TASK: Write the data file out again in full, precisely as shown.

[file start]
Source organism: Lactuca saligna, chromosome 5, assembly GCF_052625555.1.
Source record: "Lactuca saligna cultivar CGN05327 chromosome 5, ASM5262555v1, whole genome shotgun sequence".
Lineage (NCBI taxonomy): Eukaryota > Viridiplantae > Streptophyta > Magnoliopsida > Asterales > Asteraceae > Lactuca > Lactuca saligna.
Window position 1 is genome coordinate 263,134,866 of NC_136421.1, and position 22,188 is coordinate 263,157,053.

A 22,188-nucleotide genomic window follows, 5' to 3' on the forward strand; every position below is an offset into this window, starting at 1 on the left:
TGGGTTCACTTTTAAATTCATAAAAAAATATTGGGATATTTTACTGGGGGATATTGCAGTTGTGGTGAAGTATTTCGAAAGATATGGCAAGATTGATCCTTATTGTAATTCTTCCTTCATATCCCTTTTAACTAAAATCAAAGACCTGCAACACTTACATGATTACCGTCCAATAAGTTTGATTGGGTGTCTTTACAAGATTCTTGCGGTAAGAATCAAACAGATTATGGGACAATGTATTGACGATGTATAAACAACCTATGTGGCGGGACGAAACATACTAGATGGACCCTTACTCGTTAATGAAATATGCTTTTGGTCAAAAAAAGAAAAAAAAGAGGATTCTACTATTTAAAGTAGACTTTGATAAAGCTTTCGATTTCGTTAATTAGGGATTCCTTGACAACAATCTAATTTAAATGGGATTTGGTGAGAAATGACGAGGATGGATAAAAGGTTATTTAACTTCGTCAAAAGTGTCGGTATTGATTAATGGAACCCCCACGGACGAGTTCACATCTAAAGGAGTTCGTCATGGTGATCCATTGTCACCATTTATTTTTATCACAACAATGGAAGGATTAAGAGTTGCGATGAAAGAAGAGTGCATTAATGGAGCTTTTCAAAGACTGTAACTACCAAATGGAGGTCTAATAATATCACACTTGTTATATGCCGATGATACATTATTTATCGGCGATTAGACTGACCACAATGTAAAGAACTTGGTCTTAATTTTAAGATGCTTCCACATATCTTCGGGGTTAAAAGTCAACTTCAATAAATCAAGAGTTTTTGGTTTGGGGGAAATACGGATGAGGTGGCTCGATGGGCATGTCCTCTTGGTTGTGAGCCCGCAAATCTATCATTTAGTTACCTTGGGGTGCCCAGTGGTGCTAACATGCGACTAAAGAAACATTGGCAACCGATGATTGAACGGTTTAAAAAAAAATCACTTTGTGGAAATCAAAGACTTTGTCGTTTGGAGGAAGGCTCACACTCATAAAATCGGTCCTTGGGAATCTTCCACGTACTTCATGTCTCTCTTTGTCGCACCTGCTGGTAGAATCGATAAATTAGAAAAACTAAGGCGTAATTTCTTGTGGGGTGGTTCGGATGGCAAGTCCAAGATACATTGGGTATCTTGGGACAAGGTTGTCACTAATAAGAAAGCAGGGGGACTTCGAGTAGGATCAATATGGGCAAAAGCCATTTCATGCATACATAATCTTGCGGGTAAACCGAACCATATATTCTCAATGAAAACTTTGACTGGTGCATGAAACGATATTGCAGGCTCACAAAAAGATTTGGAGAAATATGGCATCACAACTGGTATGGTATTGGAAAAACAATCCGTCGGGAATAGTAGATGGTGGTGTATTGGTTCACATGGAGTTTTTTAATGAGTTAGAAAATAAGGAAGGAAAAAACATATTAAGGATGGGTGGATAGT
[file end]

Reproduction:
Source organism: Lactuca saligna, chromosome 5, assembly GCF_052625555.1.
Source record: "Lactuca saligna cultivar CGN05327 chromosome 5, ASM5262555v1, whole genome shotgun sequence".
Lineage (NCBI taxonomy): Eukaryota > Viridiplantae > Streptophyta > Magnoliopsida > Asterales > Asteraceae > Lactuca > Lactuca saligna.
Window position 1 is genome coordinate 263,134,866 of NC_136421.1, and position 22,188 is coordinate 263,157,053.

A 22,188-nucleotide genomic window follows, 5' to 3' on the forward strand; every position below is an offset into this window, starting at 1 on the left:
TGGGTTCACTTTTAAATTCATAAAAAAATATTGGGATATTTTACTGGGGGATATTGCAGTTGTGGTGAAGTATTTCGAAAGATATGGCAAGATTGATCCTTATTGTAATTCTTCCTTCATATCCCTTTTAACTAAAATCAAAGACCTGCAACACTTACATGATTACCGTCCAATAAGTTTGATTGGGTGTCTTTACAAGATTCTTGCGGTAAGAATCAAACAGATTATGGGACAATGTATTGACGATGTATAAACAACCTATGTGGCGGGACGAAACATACTAGATGGACCCTTACTCGTTAATGAAATATGCTTTTGGTCAAAAAAAGAAAAAAAAGAGGATTCTACTATTTAAAGTAGACTTTGATAAAGCTTTCGATTTCGTTAATTAGGGATTCCTTGACAACAATCTAATTTAAATGGGATTTGGTGAGAAATGACGAGGATGGATAAAAGGTTATTTAACTTCGTCAAAAGTGTCGGTATTGATTAATGGAACCCCCACGGACGAGTTCACATCTAAAGGAGTTCGTCATGGTGATCCATTGTCACCATTTATTTTTATCACAACAATGGAAGGATTAAGAGTTGCGATGAAAGAAGAGTGCATTAATGGAGCTTTTCAAAGACTGTAACTACCAAATGGAGGTCTAATAATATCACACTTGTTATATGCCGATGATACATTATTTATCGGCGATTAGACTGACCACAATGTAAAGAACTTGGTCTTAATTTTAAGATGCTTCCACATATCTTCGGGGTTAAAAGTCAACTTCAATAAATCAAGAGTTTTTGGTTTGGGGGAAATACGGATGAGGTGGCTCGATGGGCATGTCCTCTTGGTTGTGAGCCCGCAAATCTATCATTTAGTTACCTTGGGGTGCCCAGTGGTGCTAACATGCGACTAAAGAAACATTGGCAACCGATGATTGAACGGTTTAAAAAAAAATCACTTTGTGGAAATCAAAGACTTTGTCGTTTGGAGGAAGGCTCACACTCATAAAATCGGTCCTTGGGAATCTTCCACGTACTTCATGTCTCTCTTTGTCGCACCTGCTGGTAGAATCGATAAATTAGAAAAACTAAGGCGTAATTTCTTGTGGGGTGGTTCGGATGGCAAGTCCAAGATACATTGGGTATCTTGGGACAAGGTTGTCACTAATAAGAAAGCAGGGGGACTTCGAGTAGGATCAATATGGGCAAAAGCCATTTCATGCATACATAATCTTGCGGGTAAACCGAACCATATATTCTCAATGAAAACTTTGACTGGTGCATGAAACGATATTGCAGGCTCACAAAAAGATTTGGAGAAATATGGCATCACAACTGGTATGGTATTGGAAAAACAATCCGTCGGGAATAGTAGATGGTGGTGTATTGGTTCACATGGAGTTTTTTAATGAGTTAGAAAATAAGGAAGGAAAAAACATATTAAGGATGGGTGGATAGT